Taking participation seriously consists of six booklets that provide comprehensive information and practical tools for involving youth in decision-making processes. Sharing the Stage explores the idea of youth participation and looks at five key elements that are necessary for effective participation in decision making. It includes practical ideas and examples of what has worked for other organizations. All aBoard looks at why and how organizations can involve children and young people on agency boards and committees. It provides information on recruitment, roles and responsibilities, induction, supporting young people before and after meetings, making meetings fun and much more. Count Me In! looks at how organizations can involve children and young people in research. Checking the Scoreboard is a resource guide that helps to get feedback from staff and children and young people involved with organizations about what has worked and where participation activities could be improved. Conferences and Events provides ideas and activities for helping children play meaningful roles before, during and after events so that everyone benefits from their participation. It includes stories about young people’s participation in conferences. Meeting Together–Deciding Together helps young people to prepare for a meeting, participate during the meeting and debrief afterwards. It includes child-friendly templates for invitations, agendas and minutes. Research and Resources about Participation offers a guide on where to access information on youth participation and analyses some leading models of children’s participation.

PLAN Philippines, Facilitators’ Guide for the Promotion of Children’s Rights and Responsibilities and Their Participation in Social Development, PLAN International Philippines, ISBN 1 902280 12 1, 2001.
This practical manual includes child-friendly models and tools on basic strategies and approaches in promoting children’s rights and responsibilities and their participation in development. The guide contains seven modules: perspective development, values, transformation, organizing children for empowerment, organizational management and strengthening, capacity building, networking and advocacy, and phase-out.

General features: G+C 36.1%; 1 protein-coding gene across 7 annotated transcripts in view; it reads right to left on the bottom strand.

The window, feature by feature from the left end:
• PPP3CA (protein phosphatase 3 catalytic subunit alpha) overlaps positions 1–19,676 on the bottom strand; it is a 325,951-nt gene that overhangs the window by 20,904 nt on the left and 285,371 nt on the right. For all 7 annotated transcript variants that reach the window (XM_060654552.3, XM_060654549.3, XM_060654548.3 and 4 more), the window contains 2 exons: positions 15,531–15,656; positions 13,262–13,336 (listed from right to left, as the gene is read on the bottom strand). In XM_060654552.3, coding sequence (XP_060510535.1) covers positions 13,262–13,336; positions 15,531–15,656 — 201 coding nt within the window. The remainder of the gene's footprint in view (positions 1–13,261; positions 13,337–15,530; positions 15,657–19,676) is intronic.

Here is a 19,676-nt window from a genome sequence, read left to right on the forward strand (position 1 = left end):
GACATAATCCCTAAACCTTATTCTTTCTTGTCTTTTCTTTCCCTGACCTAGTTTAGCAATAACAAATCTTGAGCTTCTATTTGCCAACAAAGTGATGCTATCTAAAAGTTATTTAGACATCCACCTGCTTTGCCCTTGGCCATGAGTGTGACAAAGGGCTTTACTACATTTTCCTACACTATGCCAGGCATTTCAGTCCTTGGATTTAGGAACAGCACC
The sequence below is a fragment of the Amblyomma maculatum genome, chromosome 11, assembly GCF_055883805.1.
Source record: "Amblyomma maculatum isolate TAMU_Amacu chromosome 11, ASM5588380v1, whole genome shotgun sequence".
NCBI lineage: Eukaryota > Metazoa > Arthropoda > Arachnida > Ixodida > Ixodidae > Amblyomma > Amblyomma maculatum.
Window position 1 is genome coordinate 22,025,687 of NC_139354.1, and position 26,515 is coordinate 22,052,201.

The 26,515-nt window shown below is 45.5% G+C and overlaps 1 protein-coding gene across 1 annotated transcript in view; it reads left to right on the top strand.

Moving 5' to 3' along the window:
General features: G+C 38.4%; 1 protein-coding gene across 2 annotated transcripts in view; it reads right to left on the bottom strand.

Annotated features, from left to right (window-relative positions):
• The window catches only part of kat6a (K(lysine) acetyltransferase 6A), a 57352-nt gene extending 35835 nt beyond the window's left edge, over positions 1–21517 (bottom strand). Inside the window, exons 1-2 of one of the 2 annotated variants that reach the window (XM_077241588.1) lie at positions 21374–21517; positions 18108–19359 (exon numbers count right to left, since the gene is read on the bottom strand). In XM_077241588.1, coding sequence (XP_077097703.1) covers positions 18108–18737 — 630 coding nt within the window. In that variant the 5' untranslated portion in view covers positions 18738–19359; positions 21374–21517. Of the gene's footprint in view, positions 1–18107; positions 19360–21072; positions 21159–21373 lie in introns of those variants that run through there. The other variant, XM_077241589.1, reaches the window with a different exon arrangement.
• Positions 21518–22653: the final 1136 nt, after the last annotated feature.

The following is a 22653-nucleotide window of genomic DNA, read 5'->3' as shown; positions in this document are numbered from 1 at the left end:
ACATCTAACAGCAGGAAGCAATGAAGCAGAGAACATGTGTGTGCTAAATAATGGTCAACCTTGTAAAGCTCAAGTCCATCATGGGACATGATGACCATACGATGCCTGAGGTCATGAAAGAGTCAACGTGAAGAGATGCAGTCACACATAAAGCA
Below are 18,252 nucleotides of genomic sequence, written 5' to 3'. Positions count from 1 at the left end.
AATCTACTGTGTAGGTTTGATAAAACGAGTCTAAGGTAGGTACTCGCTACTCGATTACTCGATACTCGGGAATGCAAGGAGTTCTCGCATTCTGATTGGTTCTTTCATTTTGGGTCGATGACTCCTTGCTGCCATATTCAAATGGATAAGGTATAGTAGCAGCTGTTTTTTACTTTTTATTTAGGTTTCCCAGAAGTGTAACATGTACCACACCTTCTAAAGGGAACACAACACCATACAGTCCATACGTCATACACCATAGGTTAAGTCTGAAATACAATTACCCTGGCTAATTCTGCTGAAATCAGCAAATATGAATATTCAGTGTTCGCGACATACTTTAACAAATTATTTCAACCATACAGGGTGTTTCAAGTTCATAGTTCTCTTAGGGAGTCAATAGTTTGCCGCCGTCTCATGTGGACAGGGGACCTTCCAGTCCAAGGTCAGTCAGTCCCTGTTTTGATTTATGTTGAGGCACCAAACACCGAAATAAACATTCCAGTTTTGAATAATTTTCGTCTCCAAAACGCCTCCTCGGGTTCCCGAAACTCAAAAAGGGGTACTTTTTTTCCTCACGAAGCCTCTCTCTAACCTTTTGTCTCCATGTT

Pretty, Jules, Irene Gujit, John Thompson and Ian Scoones, Participatory Learning and Action: A trainer’s guide, International Institute for Environment and Development, London, 1995.
This is a guide for training in the use of Participatory Learning and Action (PLA) techniques. These appraisal instruments can be used in urban and rural settings and can be adapted for use with young people.

Regional Working Group on Child Labour, Learning to Work Together: A handbook for managers on facilitating children’s participation in actions to address child labour, Regional Working Group on Child Labour, ISBN 074-90 865-3-8, Bangkok, 2003.
This book combines lessons learned by working children and adults who have participated in child labour programmes, with insights from the growing literature on this subject. It targets programme managers for promoting children’s participation in programmes to combat child labour. Key themes include: implementation, monitoring and evaluation, child-to-child, and communication about child labour.

Save the Children, So You Want to Consult with Children? A toolkit of good practice, Save the Children Alliance, ISBN 82-7481-099-6, London, 2003.
This toolkit is based on the experience of Save the Children in helping to facilitate children’s meaningful participation in the process leading up to, and including, the 2002 UN General Assembly Special Session on Children. The toolkit lists everything that needs to be done to make sure that children participate in consultations in meaningful ways.

Theis, Joachim (ed.), Handbook for Action-Oriented Research on the Worst Forms of Child Labour Including Trafficking in Children, Regional Working Group on Child Labour in Asia, ISBN 974-90865-2-X, Bangkok, 2003.
This handbook brings together essential information about conducting effective, action-oriented research on the worst forms of child labour using a children-centred approach. It includes information on a step-by-step research process with sample materials in a user-friendly manner.

World Bank, Participation Sourcebook, World Bank, Washington, D.C., 1996.
This is a good resource on participatory planning and implementation in general. It contains case studies and chapters on how to conduct participatory planning and decision making, tools to enable people who are poor to participate and an overview of participatory methods and tools.

Youth Peer Education Electronic Resource, Peer Education Training of Trainers Manual, UN Interagency Group on Young People’s Health Development and Protection in Europe and Central Asia, Sub-Committee on Peer Education, 2003.
This manual focuses on the training of trainers of peer educators and provides an example of a training programme. Themes include sexual and reproductive health, prevention of HIV and sexually transmitted infections, and substance use. Special considerations are given to gender and cultural sensitivity in conducting health education.

  • Email this article

 

 

New enhanced search